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The research presents a quantitative study. The study is experimental as the samples obtained from the doctors’ scrubs are taken to the laboratory for testing. In order to obtain the correct results, an experiment is carried out to show the amount of bacterial contamination on the clothes. The experiment is carried out using the petri dish which is pressed on the theatre clothes to measure contamination of the clothes. Statistical figures are also used to determine the number of bacteria on the clothes worn by the participants. The quantitative design is appropriate to answer the problem presented in the research because it provides empirical evidence of the findings (Sivanandan et al., 2011).
The question posed is whether there are more bacterial contaminations in clothes worn outside the operating room than in clothes worn inside the operating room. This means that the only way to do this was to obtain samples from different doctors in order to determine if there was any bacterial contamination. The target population is the 20 doctors who were selected to participate in the study. The eligibility criteria are implied since the doctors who were chosen were those who were involved in activities both outside and inside the operating room. These doctors’ clothes were the appropriate to be tested to answer the question proposed. Sampling done for the research was done purposively. The samples were obtained for 8 hours in two hour intervals. The samples from the doctors’ clothes were obtained after every two hours to gauge whether the bacterial contamination increased with time. The clothes of the doctors where the samples were obtained from were washed in the hospital’s laundry prior to the experiment and they all came from the same manufacturer. The setting of the study is very appropriate as it is set in the hospital more so inside the theatre as well as outside. This setting is appropriate as it relates directly to what the question of the study is.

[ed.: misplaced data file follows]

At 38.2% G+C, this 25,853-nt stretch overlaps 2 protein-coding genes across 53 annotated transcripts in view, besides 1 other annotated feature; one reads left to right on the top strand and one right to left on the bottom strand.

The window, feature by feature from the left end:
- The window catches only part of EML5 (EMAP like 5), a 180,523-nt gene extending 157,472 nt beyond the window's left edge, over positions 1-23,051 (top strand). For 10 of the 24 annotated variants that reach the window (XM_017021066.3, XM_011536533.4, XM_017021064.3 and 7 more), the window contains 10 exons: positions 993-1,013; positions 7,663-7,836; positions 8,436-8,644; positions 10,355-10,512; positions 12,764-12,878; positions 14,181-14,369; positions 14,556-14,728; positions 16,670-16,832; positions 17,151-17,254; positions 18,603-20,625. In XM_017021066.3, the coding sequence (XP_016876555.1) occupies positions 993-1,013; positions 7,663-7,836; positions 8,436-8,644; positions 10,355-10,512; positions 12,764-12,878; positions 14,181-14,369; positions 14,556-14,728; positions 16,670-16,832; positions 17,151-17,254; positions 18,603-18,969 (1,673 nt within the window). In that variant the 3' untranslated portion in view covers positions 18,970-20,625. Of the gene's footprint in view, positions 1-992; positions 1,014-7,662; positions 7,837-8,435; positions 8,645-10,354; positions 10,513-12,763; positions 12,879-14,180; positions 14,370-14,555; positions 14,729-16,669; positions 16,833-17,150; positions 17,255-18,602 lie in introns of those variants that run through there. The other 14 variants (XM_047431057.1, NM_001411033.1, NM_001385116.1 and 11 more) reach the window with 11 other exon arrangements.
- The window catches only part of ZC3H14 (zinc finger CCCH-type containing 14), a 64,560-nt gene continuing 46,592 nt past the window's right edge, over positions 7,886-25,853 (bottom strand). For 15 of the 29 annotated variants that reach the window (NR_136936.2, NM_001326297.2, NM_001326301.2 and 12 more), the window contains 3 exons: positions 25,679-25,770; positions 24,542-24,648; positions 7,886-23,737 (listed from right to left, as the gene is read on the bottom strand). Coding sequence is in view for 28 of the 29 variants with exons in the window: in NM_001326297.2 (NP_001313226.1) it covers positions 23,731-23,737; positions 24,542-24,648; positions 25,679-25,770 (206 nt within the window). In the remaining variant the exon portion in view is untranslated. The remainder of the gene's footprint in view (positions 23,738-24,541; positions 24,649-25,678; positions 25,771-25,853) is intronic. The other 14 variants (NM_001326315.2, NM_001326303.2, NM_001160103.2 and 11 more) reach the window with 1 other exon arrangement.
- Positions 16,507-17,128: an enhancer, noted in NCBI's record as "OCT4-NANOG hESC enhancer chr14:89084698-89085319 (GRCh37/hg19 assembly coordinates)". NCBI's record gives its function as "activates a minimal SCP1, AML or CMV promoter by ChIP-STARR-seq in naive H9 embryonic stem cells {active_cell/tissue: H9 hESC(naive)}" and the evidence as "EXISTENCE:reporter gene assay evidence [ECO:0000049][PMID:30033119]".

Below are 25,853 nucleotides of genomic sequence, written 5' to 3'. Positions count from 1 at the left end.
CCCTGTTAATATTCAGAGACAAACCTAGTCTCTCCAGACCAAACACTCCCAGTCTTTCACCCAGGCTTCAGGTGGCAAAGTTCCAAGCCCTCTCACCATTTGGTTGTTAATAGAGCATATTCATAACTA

Informed consent is utilized because the authors state that the 20 doctors took part in the study after they had given their informed consent. This means that the participants were aware of the purpose of the study and were willing to participate in the study. The data was collected by the researchers who wrote the article. Data was collected through observance of the laboratory results obtained from the samples. The number of colony forming units was counted meaning the data was obtained through observation. The measuring instruments are clearly described. The authors state that the study used petri dishes filled with horse blood agar which had been pre-incubated for 24 hours at 37 degrees centigrade. The samples were also put on plates that were taken to the laboratory. The accuracy of the measuring instruments is not addressed. The authors however stipulate that the doctors might have been engaged in different activities that might have slightly altered the findings. This might have had an effect on the reliability of the measuring instrument (Kimberlein & Winterstein, 2008). The authors explain that the two groups of paired observations, that is those inside and those outside the theatre, were statistically evaluated using the Wilcoxon signed rank sum test.
The important results in the study are discussed as the authors discuss the different bacteria found on the samples as well as the fact that the numbers of bacteria found in the samples from outside and inside the theatre were the same. This was the question of the research and the authors explain the factors that might have contributed to the results. The article also addresses the limitations of the study. The authors conclude that there should be evidence based protocols to ensure that there is less bacterial contamination from the theatre clothes. The authors also conclude that since the number of bacteria from the sample inside the theatre and those from outside, it means that the measures currently put in place to prevent this contamination are not efficient. There authors recommend that there should be new, preferably evidence based procedures put in place to prevent contamination in the theatre. Future questions for research include: the manner in which the bacteria from theatre clothes causes surgical site infections (Reichman & Greenberg, 2009), evidence based protocol for preventing surgical site infection and how long theatre clothes should be worn in the operating room. The results of the study can be put into practice in the operating room in any hospital especially in joint replacement operations.